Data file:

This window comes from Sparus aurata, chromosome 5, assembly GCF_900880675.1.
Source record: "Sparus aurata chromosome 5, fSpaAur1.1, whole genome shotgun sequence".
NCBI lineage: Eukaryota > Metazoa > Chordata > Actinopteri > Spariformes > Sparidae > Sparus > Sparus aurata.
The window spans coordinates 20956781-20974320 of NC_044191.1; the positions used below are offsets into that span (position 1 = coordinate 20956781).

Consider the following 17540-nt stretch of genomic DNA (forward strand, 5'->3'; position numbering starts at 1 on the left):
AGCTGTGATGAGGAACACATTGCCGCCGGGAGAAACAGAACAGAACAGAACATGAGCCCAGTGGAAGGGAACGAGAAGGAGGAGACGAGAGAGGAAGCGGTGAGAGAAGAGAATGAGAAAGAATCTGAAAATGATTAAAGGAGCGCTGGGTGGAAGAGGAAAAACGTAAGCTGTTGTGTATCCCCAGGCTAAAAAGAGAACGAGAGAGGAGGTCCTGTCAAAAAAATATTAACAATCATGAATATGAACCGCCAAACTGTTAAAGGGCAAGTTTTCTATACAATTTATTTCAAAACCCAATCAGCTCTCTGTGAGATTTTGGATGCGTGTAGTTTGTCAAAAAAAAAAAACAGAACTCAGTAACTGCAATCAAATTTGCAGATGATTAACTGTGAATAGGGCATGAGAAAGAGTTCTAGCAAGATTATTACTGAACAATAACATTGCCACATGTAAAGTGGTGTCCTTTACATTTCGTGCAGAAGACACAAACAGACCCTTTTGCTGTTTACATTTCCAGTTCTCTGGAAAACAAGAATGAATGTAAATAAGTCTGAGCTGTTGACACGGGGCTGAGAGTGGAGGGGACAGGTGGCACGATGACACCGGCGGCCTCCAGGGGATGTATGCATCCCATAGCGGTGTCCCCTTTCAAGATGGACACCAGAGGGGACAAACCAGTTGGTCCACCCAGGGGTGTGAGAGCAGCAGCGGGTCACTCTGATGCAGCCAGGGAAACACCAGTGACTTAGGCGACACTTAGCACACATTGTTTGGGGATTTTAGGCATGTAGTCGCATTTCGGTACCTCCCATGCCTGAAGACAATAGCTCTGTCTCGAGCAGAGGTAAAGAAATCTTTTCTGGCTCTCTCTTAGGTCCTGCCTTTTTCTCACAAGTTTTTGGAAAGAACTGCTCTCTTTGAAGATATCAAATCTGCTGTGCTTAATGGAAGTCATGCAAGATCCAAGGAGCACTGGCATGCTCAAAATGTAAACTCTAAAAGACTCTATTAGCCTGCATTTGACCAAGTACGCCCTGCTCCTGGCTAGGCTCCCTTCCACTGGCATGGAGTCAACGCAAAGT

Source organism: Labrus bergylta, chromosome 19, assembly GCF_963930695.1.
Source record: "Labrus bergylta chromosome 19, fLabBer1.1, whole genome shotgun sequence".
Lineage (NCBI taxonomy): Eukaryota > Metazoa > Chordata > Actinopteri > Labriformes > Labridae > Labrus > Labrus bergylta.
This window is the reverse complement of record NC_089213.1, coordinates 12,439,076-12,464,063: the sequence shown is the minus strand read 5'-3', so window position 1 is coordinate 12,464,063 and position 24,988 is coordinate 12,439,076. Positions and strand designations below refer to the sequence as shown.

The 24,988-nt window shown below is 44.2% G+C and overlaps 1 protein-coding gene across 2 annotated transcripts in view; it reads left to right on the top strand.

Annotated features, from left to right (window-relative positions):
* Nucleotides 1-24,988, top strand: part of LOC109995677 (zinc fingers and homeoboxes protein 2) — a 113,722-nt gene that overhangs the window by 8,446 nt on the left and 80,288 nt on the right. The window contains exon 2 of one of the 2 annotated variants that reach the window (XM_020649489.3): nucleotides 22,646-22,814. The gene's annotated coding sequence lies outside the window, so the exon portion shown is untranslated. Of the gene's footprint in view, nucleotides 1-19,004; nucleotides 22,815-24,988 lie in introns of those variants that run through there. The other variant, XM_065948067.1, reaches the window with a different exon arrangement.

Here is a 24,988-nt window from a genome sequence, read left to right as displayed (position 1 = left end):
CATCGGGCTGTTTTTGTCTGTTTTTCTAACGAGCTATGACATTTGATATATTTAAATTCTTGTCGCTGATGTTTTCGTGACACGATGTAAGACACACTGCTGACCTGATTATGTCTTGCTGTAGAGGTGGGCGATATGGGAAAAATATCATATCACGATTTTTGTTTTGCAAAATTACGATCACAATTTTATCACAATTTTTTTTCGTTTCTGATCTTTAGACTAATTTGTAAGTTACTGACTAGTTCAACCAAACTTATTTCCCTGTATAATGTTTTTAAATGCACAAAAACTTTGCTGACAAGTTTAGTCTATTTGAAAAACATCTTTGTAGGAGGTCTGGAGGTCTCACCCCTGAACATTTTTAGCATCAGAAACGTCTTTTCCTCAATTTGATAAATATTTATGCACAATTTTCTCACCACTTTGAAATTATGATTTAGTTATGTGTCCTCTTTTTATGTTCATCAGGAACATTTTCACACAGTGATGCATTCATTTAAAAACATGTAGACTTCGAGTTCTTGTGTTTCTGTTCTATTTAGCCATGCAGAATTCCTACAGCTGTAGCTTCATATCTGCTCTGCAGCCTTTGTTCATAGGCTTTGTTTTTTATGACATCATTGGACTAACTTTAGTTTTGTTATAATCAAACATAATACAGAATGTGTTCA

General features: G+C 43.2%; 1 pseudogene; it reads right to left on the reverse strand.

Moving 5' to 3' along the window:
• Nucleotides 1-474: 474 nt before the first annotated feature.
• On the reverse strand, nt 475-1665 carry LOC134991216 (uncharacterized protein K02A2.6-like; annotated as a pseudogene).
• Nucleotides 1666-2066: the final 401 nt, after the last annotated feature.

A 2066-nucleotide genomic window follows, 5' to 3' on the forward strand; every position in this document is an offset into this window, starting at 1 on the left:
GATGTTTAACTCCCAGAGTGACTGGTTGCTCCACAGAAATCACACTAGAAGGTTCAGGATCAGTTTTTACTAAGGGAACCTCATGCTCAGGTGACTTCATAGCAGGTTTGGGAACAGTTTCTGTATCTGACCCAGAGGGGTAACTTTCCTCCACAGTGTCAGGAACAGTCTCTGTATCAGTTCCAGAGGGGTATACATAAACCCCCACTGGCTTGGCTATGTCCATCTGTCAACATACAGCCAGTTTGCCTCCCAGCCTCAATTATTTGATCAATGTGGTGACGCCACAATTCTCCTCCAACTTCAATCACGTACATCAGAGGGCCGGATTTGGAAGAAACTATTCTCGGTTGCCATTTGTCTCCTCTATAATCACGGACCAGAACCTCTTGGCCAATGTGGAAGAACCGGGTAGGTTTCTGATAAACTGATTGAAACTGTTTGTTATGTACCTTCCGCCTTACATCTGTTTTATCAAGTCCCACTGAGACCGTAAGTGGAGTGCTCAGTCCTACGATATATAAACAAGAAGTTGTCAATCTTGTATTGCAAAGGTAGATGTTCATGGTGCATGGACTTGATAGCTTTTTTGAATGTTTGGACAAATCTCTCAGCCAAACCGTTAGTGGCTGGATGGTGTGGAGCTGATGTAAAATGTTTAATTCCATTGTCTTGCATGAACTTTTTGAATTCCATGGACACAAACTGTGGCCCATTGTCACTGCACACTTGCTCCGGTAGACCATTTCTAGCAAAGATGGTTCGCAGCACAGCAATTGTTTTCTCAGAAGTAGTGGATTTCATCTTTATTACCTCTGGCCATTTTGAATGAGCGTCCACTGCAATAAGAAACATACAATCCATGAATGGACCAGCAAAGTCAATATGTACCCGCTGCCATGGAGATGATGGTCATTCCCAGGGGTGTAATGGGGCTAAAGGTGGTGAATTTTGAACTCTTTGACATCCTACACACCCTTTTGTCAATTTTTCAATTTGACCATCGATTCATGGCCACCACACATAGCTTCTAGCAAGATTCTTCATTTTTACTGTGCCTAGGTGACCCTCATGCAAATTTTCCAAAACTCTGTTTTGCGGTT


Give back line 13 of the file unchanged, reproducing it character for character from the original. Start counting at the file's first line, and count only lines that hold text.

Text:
* Nucleotides 1-24,988, top strand: part of LOC109995677 (zinc fingers and homeoboxes protein 2) — a 113,722-nt gene that overhangs the window by 8,446 nt on the left and 80,288 nt on the right. The window contains exon 2 of one of the 2 annotated variants that reach the window (XM_020649489.3): nucleotides 22,646-22,814. The gene's annotated coding sequence lies outside the window, so the exon portion shown is untranslated. Of the gene's footprint in view, nucleotides 1-19,004; nucleotides 22,815-24,988 lie in introns of those variants that run through there. The other variant, XM_065948067.1, reaches the window with a different exon arrangement.